Summary:


After Rae's ear is shot off by a jittery security guard at the health food store, the insurance settlement allows her to take a year off from teaching. She spends it volunteering at the Los Angeles Zoo. These days, except for her best friend Jennie, Rae has little use for human beings. She loves catslots of cats, and the refugee she cares for, airlifted from Afghanistan to safety, is not a person but a mountain goat. As the US goes to war and baboons fall deeply, tragically, in love, Rae's involvement with Gorilla Theaterstreet agitators raising awareness of animal rightsleads inexorably to confrontations over human rights. Especially when Jennie is disappeared. Confessions of a Carnivore is an antic romp through a minefield, a novel about animal behavior, endangered species, endangered democracy, and love.

‍About ‍the ‍Author:


‍Diane ‍Lefer ‍is ‍an ‍award-winning ‍fiction ‍author, ‍playwright, ‍and ‍occasional ‍rabble-rouser. ‍She ‍has ‍studied ‍primate ‍behavior ‍for ‍the ‍Research ‍Department ‍of ‍the ‍Los ‍Angeles ‍Zoo ‍for ‍almost ‍twenty ‍years ‍and ‍brings ‍attention ‍and ‍affection ‍to ‍the ‍rescue ‍cats ‍at ‍the ‍Amanda ‍Foundation. ‍Her ‍ongoing ‍collaboration ‍with ‍Colombian ‍exile ‍Hector ‍Aristizábal ‍includes ‍Theater ‍of ‍the ‍Oppressed ‍workshops ‍in ‍the ‍US ‍and ‍abroad, ‍their ‍nonfiction ‍book, ‍The ‍Blessing ‍Next ‍to ‍the ‍Wound: ‍a ‍story ‍of ‍art, ‍activism, ‍and ‍transformation, ‍and ‍their ‍play, ‍Nightwind, ‍which ‍has ‍toured ‍the ‍US ‍and ‍more ‍than ‍30 ‍other ‍countries ‍as ‍part ‍of ‍the ‍worldwide ‍movement ‍to ‍end ‍the ‍practice ‍of ‍torture.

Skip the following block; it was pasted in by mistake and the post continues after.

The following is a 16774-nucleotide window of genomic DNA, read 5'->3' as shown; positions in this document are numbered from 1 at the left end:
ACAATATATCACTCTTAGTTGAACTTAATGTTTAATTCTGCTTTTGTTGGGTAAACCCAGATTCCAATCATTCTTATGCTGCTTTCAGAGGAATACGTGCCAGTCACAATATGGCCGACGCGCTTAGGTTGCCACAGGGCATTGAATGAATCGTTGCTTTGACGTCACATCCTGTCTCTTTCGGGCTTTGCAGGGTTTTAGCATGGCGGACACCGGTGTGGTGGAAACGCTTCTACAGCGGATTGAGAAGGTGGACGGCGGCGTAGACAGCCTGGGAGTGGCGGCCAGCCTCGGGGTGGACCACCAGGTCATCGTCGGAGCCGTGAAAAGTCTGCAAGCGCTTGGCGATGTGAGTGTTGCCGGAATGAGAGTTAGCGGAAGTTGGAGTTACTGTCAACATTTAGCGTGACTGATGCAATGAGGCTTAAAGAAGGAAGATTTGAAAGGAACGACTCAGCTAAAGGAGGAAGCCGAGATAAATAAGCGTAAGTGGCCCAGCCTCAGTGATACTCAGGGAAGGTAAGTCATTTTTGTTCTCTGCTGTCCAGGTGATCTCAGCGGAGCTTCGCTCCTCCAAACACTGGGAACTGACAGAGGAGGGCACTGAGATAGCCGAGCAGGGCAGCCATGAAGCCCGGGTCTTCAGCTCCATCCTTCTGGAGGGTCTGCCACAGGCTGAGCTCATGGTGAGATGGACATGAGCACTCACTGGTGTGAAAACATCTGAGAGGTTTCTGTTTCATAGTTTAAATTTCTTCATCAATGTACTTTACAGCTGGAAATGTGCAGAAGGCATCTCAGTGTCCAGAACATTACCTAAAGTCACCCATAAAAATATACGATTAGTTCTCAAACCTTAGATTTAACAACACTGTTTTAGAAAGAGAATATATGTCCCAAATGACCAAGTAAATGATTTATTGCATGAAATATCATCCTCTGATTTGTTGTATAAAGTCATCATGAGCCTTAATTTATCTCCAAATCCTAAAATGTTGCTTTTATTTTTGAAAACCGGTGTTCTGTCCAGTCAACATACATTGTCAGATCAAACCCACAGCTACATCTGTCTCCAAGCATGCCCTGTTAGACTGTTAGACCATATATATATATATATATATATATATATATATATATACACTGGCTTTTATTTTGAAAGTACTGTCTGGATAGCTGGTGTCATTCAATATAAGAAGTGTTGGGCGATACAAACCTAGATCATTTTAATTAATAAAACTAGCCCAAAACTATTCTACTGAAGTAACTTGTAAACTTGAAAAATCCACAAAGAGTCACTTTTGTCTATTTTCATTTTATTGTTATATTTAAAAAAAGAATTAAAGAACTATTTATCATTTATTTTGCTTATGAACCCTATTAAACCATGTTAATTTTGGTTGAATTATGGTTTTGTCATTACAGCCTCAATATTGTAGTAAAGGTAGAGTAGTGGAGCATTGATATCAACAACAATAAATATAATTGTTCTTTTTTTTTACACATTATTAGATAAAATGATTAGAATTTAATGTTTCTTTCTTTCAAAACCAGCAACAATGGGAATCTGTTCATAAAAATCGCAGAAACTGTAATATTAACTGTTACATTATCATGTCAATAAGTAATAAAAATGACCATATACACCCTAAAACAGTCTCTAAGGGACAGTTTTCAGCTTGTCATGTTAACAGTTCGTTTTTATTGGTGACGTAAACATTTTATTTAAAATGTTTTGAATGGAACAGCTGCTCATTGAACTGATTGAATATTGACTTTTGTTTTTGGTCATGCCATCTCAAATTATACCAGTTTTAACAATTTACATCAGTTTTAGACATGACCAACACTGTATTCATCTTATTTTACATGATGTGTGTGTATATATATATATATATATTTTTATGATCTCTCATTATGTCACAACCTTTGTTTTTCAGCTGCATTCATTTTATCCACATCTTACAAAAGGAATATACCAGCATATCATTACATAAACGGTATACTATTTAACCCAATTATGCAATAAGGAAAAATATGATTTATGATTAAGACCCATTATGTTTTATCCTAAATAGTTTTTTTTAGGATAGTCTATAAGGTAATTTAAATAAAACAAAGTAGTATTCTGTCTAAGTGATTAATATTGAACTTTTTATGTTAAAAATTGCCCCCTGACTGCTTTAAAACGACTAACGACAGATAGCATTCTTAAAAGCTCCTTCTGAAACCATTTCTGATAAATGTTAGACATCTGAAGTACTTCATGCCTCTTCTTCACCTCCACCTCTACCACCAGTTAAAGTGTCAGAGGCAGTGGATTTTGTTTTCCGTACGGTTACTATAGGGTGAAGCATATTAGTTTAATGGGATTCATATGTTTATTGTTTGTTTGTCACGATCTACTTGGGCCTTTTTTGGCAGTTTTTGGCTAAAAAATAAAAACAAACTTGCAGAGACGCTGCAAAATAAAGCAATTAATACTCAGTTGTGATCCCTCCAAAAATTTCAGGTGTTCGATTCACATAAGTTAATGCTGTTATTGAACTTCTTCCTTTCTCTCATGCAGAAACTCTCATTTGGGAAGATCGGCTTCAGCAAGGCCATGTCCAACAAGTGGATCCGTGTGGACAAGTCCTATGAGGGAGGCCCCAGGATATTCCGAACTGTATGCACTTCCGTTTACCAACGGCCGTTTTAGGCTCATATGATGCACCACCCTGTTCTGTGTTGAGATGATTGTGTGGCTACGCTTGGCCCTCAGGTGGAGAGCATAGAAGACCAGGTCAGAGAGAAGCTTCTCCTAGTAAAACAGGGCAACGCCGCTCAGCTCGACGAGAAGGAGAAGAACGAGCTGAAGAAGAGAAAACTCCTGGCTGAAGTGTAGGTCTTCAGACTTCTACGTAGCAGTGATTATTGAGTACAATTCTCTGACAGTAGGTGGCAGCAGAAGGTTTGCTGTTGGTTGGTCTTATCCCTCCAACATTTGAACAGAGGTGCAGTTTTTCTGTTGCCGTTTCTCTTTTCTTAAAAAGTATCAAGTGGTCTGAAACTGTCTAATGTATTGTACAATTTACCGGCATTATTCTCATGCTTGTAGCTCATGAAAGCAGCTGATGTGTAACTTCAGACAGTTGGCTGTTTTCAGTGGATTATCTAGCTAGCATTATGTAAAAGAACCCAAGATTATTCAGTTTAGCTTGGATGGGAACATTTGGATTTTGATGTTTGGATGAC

‍Diane’s ‍website


‍Reviewon ‍JJ ‍Amaworo ‍Wilson, ‍author

‍Reviewon ‍Talented ‍Reader: ‍a ‍literary ‍journal

‍Review ‍on ‍LitReactor


Praise:


Carole Maso called California Transit an "engrossing dream-journey filled with wish and dread, at once desperate, hilarious, bewildering, hope-filled....we are remarkably a little different than we were before, a little more resourceful, a little less alone — how we've enjoyed the menagerie!"


"{These stories}... are smart, well written and have that most elusive of qualities: vitality. They take on difficult issues — immigration, racism, torture, animal suffering, environmental degradation. That makes her stories sound humorless; they aren't. A vein of wry wit runs through them."

— Judith Freeman, Los Angeles Times


"One of the most gifted and witty writers around."

— Oscar Hijuelos

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